- Entire plants may be pulled from the ground, especially in loose or moist soils.
- The plant characteristics at the point of damage will usually have a rough appearance since deer lack upper incisors.
- Deer may browse leaves of corn, but often damage is a complete bite of the stalk below the tassel and at the center of the growth whorl.
- Damage to ears early during their development will result in a telescoping husk as they mature.
- During the silk stage, deer bite the tender, succulent corn silks.
- Deer often remove kernels by using their lower incisors to scrape an ear along its length.
- Deer occasionally completely pull the ear from the plant.
- Deer can knock down stalks of corn. Signs of deer damage include a small number of stalks knocked down, and all lying in the same direction.
- Most raccoon damage to corn is concentrated during the milk stage of development (R3), but some damage also occurs before and after the milk stage on into maturity.
- Some raccoon damage is characterized by downed stalks along a 2- to 3-row band.
- Depending on the size of individual raccoons and the height of the ear above ground level, raccoons will either stand on their hind legs and feed on the lower hanging ears on the stalk, or climb the stalk to reach the ear. In either case, the corn stalk will usually break.
- This method of feeding by raccoons results in a haphazard array of broken corn stalks lying in different directions. Some may describe this pattern as a very chaotic picture.
- Raccoons do not bite through the husk, but rather pull the husks open with their teeth and claws to expose the kernels. Husks will have a shredded appearance and cobs will appear masticated with many torn seed coats remaining on the cob.
- Corn cobs fed upon by raccoons on the ground often will have a muddied appearance.
- Upon close inspection, raccoon tracks may be visible on the leaves and husks – a result of mud or the milky corn residue covering their paws.
- Claw marks also may be visible on the stalk, leaves and ears.
Damage caused by squirrels is concentrated at both the early- and late-developmental growth stages of plants. Unlike birds, squirrels and other mammals have a keen sense of smell.
- Damage by squirrels is almost entirely limited to field edges adjacent to quality squirrel habitat.
- Squirrels dig up seed prior to emergence or pull seedlings shortly after emergence.
- Squirrels feed only on the remaining seed and leave the rest of the plant.
- Generally, when squirrel damage occurs the soil will be dug to one side.
- Significant reduction in stand densities occur along the field edge where damage has taken place.
- Chipmunk and most other small mammals are too small to excavate a large hole all at once. Consequently, they will dig around a plant to expose the remaining attached seed.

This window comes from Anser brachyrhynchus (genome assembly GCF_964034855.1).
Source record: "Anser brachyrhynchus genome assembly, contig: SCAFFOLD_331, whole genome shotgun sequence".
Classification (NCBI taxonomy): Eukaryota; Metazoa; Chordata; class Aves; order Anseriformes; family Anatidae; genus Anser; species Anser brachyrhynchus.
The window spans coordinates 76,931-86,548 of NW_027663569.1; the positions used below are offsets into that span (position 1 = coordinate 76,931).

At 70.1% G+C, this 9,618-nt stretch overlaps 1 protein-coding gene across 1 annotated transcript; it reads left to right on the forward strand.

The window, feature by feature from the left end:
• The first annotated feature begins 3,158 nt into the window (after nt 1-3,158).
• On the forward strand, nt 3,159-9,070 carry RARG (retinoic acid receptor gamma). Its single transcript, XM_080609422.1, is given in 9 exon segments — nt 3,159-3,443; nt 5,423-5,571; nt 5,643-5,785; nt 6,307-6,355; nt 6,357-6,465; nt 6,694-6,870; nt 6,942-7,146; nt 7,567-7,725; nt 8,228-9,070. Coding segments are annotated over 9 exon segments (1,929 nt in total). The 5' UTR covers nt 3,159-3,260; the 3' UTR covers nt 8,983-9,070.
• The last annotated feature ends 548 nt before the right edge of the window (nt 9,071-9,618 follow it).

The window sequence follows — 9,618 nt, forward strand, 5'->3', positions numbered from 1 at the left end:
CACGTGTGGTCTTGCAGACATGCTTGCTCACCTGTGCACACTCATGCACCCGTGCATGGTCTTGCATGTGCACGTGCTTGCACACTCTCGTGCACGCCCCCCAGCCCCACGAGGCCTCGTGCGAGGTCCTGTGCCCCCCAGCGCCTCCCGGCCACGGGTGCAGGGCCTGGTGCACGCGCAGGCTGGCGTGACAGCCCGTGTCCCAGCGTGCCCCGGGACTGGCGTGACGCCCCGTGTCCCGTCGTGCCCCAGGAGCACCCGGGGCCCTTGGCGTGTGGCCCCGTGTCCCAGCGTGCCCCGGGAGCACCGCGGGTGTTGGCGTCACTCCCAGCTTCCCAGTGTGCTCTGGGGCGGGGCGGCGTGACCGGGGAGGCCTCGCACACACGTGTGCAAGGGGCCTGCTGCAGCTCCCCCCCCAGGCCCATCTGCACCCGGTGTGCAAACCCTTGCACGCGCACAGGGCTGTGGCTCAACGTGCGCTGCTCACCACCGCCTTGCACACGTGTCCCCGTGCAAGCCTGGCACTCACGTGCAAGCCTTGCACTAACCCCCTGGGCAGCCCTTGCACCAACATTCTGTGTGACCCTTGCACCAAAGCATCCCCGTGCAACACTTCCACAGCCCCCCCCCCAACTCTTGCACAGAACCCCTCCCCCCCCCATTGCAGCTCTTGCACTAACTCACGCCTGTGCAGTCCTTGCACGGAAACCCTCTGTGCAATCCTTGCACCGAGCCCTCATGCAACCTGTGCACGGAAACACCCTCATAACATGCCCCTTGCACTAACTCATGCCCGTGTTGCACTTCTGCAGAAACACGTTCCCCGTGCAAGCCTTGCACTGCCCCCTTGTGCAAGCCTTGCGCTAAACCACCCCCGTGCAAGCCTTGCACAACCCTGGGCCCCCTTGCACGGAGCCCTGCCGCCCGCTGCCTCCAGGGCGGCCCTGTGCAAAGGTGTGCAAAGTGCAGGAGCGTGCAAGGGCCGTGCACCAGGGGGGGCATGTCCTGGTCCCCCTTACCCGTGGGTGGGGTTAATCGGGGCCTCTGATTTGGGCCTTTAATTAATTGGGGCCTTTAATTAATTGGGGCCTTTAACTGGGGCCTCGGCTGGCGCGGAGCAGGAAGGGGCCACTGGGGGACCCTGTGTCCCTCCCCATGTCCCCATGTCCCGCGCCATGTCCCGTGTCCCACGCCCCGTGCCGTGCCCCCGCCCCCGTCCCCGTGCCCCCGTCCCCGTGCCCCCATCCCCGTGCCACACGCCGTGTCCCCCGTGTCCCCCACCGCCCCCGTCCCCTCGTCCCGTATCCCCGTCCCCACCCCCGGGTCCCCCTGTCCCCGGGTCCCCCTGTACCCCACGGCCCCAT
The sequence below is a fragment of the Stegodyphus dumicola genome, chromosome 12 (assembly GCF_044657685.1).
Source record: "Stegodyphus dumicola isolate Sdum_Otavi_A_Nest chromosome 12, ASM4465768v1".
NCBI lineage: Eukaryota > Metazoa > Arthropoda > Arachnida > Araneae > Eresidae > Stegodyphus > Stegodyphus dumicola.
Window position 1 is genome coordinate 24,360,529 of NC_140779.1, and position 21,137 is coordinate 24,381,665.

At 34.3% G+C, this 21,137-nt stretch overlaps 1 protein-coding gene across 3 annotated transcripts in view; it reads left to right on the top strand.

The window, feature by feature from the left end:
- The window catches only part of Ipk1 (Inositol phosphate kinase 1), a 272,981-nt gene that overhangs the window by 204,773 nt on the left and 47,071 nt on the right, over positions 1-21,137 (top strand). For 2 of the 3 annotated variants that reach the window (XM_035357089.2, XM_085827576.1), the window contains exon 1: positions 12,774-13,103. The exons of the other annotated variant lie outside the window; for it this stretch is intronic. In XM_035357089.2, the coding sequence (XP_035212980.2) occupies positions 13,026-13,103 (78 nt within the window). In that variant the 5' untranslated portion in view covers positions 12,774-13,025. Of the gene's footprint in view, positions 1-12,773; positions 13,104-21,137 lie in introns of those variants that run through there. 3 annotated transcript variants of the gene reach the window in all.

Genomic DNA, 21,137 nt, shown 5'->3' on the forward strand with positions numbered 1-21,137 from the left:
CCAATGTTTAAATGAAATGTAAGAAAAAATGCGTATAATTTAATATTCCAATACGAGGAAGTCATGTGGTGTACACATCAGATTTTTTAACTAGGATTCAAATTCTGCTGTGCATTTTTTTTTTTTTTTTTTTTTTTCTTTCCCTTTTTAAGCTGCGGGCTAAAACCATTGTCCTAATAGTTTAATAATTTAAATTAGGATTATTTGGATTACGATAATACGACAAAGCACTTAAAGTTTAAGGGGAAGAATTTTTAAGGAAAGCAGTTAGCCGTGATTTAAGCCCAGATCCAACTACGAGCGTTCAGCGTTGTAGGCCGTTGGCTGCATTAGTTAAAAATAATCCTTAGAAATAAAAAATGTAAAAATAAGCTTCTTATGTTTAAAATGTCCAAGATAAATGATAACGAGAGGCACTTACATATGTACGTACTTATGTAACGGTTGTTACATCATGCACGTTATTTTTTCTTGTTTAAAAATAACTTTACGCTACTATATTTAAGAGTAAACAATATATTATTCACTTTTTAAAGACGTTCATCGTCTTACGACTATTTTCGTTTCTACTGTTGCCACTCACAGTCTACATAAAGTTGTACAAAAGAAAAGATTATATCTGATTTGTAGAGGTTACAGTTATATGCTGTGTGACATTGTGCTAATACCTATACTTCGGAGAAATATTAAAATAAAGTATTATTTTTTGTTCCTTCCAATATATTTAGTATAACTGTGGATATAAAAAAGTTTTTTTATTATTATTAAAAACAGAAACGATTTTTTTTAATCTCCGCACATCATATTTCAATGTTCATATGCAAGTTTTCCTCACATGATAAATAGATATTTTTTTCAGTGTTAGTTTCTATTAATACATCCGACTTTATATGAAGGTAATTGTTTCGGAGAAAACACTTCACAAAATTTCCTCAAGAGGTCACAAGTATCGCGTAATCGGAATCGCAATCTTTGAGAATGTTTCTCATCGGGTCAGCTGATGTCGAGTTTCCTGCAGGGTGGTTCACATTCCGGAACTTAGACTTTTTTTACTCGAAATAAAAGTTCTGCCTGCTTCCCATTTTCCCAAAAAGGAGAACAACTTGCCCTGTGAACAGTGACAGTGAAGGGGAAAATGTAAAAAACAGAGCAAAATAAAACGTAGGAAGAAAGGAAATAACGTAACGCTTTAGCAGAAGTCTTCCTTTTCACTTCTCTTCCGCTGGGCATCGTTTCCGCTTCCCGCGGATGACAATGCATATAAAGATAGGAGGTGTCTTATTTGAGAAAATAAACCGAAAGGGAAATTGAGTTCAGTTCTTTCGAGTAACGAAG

- From the milk stage through maturity, squirrels and smaller rodents will feed on kernels from intact ears. Parts of kernels often are visible scattered on the leaves and ground below individual plants. Small mammals will most often consume only the hearts of the corn kernels.
The beaver is the largest rodent in North America. Like all rodents, they have sharp incisors and bite cleanly through plant stems and twigs. Beaver are nocturnal and cause damage at night in fields relatively close to open water. Many people are familiar with the lodges beaver construct within ponds, but beaver also excavate bank dens along rivers and streams.
- Time of damage to corn is limited to late vegetative stages of growth just prior to the tassel stage, and lasts until before browning/maturity of the stalk. Damage to corn caused by beaver is easily identified. Stalks are cleanly cut close to ground level at about a 45-degree angle.
- Beaver will usually drag the cut stalks along a conspicuous path, or “beaver run,” towards the water.
- Some cut stalks may be visible along the water’s edge.
Blackbirds and grackles will damage corn early in the vegetative stages of development as well as during the reproductive stages. Bird damage to corn can occur throughout a corn field, and is not necessarily concentrated along the edges. Birds have a poor sense of smell and cannot easily find buried seeds; thus, bird damage to recently emerged corn may be confused with that caused by squirrels and vice versa.
- Birds will dig around a seedling with their bill. The damage will look very similar to digging by chipmunk and mice. However, with bird damage, entire seedlings may be pulled from the ground and the resulting hole will generally be shallower than those dug by mammals.
- During drier conditions and in fields with soils of high clay content, seedlings often are broken off by birds.
- During the reproductive stages of corn development, blackbirds peel the husks from the tip of the ear back towards the base in very thin strips.
- During the milk and blister stages, birds peck out the kernels and leave a cup-shaped shell.